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The Spirit’s work in regeneration is thus total in the extent of its transforming power. It is the individual as an individual who is regenerated, the whole man. For regeneration is the fulfillment of God’s promise to give us a new heart (Ezk. 36:26; cf. Je 31:33), indicating that the Spirit’s renewing work is both intensive and extensive: it reaches to the foundation impulses of an individual’s life and leaves no part of his or her being untouched.

Regeneration is, consequently, as all-pervasive as depravity. On the basis of such statements as ‘the heart is…beyond all cure’ (Je. 17:9), theologians have spoken of total depravity, meaning not that man is as bad as he could be, but that no part of his being remains untainted by the influence of sin. Regeneration reverses that depravity, and is universal in the sense that, while the regenerate individual is not yet as holy as he or she might be, there is no part of life which remains uninfluenced by this renewing and cleansing work. Indeed, just as total depravity leads to moral and ultimately even to physical disintegration, so total regeneration leads to moral, but also ultimately physical renewal, in the regeneration of the whole being in the resurrection (Phil. 3:21; 1 Cor. 15:42-44). The new man is put on; he is constantly being renewed by the Spirit (Col. 3:10), and finally will be resurrected and glorified through his power.

-Sinclair B. Ferguson, The Holy Spirit, Contours of Christian Theology, ed. Gerald Bray (Downers Grove, Il: InterVarsity Press, 1996), 122-123.

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Reposting in light of Resurrection Sunday tomorrow. May every believer grasp what is theirs in Christ Jesus because of His resurrection!

For if we have been united with him in a death like his, we shall certainly be united with him in a resurrection like his. (Romans 6:5)

All that [Christ] accomplished for us in our human nature is, through union with him, true for us and, in a sense, of us. He died to sin once; he lives to God (6:10). He came under the dominion of sin in death, but death could not master him. He rose and broke the power of both sin and death. Now He lives forever in the resurrection life of God. The same is as true of us as if we had been with him on the cross, in the tomb and on the resurrection morning!

We miss the radical nature of Paul’s teaching here to our great loss. So startling is it that we need to find a startling manner of expressing it. For what Paul is saying is that sanctification means this: in relationship both to sin and to God, the determining factor of my existence is no longer my past. It is Christ’s past. The basic frame work of my new existence in Christ is that I have become a “dead man brought to life” and must think of myself in those terms: dead to sin and alive to God in union with Jesus Christ our Lord.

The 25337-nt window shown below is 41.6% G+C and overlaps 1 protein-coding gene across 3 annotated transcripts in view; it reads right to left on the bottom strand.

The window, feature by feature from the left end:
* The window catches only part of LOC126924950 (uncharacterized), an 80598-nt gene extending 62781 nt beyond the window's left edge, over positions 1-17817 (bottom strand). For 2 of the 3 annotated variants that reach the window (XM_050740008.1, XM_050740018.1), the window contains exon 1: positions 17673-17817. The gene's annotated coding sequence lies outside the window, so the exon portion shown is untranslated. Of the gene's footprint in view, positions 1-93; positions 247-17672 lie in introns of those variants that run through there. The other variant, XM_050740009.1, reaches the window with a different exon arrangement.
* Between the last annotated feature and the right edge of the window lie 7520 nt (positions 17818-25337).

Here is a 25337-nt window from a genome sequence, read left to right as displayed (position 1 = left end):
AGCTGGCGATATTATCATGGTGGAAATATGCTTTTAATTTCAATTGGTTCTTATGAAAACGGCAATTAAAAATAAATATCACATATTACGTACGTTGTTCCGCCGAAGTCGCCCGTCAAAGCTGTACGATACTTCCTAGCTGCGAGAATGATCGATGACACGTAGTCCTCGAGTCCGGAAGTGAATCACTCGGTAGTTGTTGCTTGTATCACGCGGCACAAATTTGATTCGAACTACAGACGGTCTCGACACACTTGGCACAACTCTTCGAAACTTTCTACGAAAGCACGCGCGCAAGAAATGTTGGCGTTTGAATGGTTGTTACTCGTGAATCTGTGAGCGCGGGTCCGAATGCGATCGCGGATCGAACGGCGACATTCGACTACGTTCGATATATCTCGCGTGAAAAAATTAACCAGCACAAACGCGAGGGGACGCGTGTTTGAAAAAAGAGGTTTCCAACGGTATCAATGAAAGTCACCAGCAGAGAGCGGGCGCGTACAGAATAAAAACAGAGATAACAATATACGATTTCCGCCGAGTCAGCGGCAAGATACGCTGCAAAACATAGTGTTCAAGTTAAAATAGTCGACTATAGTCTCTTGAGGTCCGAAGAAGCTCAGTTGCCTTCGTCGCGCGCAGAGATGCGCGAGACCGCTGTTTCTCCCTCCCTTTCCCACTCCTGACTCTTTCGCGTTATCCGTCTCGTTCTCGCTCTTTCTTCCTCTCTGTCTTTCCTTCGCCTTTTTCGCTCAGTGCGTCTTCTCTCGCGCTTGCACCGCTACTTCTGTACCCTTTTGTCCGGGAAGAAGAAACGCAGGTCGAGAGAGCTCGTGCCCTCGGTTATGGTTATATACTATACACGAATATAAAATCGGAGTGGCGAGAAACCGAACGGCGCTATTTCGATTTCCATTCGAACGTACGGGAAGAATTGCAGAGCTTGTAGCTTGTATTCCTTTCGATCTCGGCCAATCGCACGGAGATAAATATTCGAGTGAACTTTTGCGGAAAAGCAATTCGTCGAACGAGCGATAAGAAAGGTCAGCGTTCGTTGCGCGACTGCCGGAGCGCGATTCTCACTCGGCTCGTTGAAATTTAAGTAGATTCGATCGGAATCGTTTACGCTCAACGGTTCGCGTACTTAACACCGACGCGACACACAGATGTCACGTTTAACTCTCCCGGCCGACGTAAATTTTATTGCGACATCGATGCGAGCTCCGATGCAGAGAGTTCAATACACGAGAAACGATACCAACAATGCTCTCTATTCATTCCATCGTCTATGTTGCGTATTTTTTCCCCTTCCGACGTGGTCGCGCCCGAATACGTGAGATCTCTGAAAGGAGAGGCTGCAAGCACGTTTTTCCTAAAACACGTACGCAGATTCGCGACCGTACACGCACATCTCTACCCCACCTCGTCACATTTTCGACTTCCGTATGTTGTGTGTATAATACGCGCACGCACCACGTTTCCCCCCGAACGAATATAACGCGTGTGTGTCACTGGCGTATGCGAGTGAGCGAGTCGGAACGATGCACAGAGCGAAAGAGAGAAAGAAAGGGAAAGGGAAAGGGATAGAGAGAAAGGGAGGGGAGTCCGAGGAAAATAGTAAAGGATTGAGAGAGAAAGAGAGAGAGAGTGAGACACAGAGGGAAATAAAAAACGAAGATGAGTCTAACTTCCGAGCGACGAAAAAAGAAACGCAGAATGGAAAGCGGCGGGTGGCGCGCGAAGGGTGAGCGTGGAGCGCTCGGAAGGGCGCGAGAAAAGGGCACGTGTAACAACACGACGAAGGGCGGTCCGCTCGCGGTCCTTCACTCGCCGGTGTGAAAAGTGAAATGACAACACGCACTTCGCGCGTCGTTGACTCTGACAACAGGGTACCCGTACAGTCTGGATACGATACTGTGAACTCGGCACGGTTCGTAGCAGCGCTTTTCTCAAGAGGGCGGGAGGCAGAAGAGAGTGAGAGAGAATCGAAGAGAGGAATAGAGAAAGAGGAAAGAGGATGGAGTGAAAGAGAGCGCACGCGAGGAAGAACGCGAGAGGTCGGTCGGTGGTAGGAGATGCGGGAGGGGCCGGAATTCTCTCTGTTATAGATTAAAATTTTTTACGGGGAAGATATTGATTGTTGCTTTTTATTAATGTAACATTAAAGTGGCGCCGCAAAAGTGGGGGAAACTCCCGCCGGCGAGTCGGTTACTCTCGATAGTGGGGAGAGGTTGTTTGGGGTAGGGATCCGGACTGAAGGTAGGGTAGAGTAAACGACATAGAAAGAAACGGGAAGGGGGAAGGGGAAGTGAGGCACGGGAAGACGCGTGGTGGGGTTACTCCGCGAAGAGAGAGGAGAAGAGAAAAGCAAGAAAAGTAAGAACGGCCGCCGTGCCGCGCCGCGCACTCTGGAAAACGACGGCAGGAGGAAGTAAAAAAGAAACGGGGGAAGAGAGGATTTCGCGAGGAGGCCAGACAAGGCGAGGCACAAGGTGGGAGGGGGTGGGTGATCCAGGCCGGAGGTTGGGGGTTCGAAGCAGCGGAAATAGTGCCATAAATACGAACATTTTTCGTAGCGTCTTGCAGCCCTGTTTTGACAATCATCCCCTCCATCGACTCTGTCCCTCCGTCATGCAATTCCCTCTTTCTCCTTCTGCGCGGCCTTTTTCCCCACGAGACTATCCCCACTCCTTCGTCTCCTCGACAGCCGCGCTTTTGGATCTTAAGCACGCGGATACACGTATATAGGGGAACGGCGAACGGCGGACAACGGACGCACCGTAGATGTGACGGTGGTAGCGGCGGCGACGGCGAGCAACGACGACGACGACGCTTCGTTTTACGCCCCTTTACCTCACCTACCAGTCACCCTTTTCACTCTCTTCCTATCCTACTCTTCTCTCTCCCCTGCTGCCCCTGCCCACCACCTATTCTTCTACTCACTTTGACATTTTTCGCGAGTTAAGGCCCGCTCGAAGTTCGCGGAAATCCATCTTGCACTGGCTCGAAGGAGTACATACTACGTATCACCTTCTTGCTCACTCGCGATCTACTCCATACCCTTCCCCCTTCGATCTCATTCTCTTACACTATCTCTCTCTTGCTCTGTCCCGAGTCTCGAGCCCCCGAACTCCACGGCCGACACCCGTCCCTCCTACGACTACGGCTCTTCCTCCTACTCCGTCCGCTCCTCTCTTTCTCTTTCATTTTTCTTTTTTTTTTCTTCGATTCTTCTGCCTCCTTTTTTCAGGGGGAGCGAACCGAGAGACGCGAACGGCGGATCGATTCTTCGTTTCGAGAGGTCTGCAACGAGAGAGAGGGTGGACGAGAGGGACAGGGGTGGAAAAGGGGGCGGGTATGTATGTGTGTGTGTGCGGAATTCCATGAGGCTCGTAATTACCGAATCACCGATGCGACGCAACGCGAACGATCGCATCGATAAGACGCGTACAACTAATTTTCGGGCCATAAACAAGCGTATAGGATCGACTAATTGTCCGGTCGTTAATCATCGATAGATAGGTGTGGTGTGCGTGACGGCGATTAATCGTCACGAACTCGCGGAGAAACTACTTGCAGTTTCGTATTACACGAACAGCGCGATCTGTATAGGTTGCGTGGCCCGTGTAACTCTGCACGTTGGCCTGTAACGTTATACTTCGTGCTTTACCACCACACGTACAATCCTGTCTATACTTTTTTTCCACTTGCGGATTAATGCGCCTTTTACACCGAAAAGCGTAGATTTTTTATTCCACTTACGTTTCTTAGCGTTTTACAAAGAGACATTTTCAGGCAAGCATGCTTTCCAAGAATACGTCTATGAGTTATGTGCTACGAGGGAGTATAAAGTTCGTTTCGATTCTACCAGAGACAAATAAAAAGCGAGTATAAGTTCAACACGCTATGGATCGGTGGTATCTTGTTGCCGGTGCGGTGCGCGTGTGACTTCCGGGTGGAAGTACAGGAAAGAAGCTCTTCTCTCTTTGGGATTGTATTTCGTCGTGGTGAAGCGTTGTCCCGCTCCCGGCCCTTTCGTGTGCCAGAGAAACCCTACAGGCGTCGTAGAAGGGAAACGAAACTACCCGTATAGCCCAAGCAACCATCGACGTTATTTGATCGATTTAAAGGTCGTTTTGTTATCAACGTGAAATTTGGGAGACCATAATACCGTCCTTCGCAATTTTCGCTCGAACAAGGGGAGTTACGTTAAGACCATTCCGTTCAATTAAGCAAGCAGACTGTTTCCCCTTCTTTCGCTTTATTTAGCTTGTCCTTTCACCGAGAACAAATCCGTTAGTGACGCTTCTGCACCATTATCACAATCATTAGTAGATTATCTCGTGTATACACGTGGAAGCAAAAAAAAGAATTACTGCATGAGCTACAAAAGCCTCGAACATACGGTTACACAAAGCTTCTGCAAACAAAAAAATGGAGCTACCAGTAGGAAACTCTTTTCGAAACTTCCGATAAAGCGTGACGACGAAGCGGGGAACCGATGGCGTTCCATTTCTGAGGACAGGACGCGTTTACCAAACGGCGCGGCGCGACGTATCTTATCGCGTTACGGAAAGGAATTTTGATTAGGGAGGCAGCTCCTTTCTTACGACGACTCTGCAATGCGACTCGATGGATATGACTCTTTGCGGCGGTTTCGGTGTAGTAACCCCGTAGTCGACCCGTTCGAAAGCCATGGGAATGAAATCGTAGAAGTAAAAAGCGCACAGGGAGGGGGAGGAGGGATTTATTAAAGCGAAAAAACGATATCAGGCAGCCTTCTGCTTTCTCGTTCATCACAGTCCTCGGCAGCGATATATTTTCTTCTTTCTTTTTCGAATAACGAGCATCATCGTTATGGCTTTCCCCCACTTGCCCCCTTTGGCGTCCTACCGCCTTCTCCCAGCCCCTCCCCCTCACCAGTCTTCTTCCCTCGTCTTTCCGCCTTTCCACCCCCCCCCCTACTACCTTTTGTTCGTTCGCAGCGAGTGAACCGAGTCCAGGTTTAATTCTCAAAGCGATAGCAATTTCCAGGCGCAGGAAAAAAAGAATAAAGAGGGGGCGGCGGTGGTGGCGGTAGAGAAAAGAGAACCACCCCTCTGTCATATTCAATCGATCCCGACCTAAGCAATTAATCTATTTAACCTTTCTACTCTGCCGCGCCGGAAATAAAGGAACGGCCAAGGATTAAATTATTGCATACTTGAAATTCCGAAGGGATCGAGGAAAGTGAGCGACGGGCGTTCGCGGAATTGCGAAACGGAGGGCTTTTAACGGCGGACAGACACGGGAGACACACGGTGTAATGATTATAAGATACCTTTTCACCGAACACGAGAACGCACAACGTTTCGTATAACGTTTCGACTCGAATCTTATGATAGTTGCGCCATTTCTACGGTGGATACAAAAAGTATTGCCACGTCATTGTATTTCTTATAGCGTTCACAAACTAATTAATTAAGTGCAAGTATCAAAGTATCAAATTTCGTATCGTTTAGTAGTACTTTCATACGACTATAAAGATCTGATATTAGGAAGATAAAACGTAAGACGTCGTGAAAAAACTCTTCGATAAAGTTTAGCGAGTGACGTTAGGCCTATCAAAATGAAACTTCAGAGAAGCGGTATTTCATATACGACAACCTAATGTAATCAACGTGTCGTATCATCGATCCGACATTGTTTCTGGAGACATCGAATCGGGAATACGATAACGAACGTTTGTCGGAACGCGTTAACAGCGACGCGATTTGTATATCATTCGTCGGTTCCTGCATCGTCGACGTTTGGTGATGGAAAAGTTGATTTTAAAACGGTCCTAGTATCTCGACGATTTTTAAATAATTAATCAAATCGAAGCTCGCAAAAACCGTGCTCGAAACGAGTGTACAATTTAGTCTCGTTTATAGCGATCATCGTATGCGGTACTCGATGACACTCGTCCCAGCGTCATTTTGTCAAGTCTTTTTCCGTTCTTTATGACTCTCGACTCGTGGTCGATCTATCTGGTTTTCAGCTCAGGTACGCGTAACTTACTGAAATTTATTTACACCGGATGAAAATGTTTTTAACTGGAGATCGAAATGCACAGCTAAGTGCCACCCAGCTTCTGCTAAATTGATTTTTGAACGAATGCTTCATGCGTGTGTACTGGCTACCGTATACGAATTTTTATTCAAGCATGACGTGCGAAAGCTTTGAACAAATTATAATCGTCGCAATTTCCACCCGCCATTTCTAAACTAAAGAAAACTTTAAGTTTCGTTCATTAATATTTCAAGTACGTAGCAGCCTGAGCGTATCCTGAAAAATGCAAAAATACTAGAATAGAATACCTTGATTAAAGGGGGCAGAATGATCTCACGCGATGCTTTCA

~Sinclair B. Ferguson, Christian Spirituality: Five Views of Sanctification, p. 57

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I am transferring this post from Ligonier’s blog and bring it here. Sinclair Ferguson gives a great basis for understanding sanctification. Read, learn, and be edified

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The aftermath of a conversation can change the way we later think of its significance.

My friend — a younger minister — sat down with me at the end of a conference in his church and said: “Before we retire tonight, just take me through the steps that are involved in helping someone mortify sin.” We sat talking about this for a little longer and then went to bed, hopefully he was feeling as blessed as I did by our conversation. I still wonder whether he was asking his question as a pastor or simply for himself — or both.

How would you best answer his question? The first thing to do is: Turn to the Scriptures. Yes, turn to John Owen (never a bad idea!), or to some other counselor dead or alive. But remember that we have not been left only to good human resources in this area. We need to be taught from “the mouth of God” so that the principles we are learning to apply carry with them both the authority of God and the promise of God to make them work.

Several passages come to mind for study: Romans 8:13Romans 13:8–14(Augustine’s text); 2 Corinthians 6:14–7:1Ephesians 4:17–5:21Colossians 3:1–17;1 Peter 4:1–111 John 2:28–3:11. Significantly, only two of these passages contain the verb “mortify” (“put to death”). Equally significantly, the context of each of these passages is broader than the single exhortation to put sin to death. As we shall see, this is an observation that turns out to be of considerable importance.